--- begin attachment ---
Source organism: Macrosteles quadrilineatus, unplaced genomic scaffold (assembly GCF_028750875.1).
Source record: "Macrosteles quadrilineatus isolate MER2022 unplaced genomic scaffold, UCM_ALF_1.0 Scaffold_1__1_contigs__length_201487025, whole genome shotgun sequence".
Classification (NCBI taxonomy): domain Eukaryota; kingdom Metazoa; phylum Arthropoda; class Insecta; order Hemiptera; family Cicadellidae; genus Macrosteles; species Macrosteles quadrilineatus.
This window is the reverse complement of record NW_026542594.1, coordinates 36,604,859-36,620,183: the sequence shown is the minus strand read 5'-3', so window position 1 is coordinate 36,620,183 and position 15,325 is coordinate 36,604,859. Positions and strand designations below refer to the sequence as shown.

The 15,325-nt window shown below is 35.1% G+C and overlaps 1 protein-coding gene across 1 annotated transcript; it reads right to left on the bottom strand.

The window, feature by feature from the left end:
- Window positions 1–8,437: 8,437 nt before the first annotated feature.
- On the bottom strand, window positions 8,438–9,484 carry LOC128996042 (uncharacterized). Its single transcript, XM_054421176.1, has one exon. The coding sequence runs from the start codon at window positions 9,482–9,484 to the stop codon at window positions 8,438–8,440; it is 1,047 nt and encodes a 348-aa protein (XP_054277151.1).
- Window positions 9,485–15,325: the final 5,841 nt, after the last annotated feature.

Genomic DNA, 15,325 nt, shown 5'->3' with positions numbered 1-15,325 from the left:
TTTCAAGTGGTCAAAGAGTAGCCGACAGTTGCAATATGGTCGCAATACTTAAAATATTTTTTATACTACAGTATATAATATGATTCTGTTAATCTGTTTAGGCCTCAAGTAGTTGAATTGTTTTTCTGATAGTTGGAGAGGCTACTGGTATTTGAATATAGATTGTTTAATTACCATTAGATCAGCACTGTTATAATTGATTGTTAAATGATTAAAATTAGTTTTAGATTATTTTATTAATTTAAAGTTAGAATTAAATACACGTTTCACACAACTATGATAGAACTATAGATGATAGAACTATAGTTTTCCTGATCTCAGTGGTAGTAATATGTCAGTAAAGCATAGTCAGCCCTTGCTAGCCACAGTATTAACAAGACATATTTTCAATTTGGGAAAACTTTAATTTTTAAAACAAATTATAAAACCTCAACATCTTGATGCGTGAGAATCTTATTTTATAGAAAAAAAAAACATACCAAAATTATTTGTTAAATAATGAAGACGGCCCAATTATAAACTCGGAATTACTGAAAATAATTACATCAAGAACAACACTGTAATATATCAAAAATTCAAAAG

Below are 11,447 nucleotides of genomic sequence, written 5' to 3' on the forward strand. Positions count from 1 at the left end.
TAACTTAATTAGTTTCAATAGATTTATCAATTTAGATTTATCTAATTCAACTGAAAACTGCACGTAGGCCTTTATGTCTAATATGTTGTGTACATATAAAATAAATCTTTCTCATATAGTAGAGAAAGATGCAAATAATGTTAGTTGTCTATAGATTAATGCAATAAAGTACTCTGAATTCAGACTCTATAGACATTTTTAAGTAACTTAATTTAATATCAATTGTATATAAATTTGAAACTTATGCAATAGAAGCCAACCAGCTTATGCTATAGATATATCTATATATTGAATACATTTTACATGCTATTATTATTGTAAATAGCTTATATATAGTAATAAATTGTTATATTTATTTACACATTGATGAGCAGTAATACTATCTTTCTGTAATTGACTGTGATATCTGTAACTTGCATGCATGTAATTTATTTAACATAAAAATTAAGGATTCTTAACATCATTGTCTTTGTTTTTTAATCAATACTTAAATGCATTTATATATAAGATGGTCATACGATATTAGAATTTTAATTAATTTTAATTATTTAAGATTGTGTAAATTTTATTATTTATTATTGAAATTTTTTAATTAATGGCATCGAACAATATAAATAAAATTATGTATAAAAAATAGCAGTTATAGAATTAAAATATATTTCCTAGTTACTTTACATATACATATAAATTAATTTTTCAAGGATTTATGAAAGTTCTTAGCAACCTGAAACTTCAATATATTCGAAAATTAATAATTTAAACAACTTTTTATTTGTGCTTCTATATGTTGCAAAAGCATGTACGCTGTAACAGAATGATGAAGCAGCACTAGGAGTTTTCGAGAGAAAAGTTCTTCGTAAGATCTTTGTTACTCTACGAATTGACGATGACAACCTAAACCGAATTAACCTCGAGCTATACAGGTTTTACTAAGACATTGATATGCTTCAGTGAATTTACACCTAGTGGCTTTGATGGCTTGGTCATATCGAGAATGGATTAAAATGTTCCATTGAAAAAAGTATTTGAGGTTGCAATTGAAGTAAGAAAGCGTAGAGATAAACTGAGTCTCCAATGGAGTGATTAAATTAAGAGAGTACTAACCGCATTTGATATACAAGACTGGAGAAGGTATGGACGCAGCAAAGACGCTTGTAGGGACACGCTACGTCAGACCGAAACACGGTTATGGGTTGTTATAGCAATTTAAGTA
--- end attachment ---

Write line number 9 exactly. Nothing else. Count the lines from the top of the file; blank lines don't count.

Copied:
- Window positions 9,485–15,325: the final 5,841 nt, after the last annotated feature.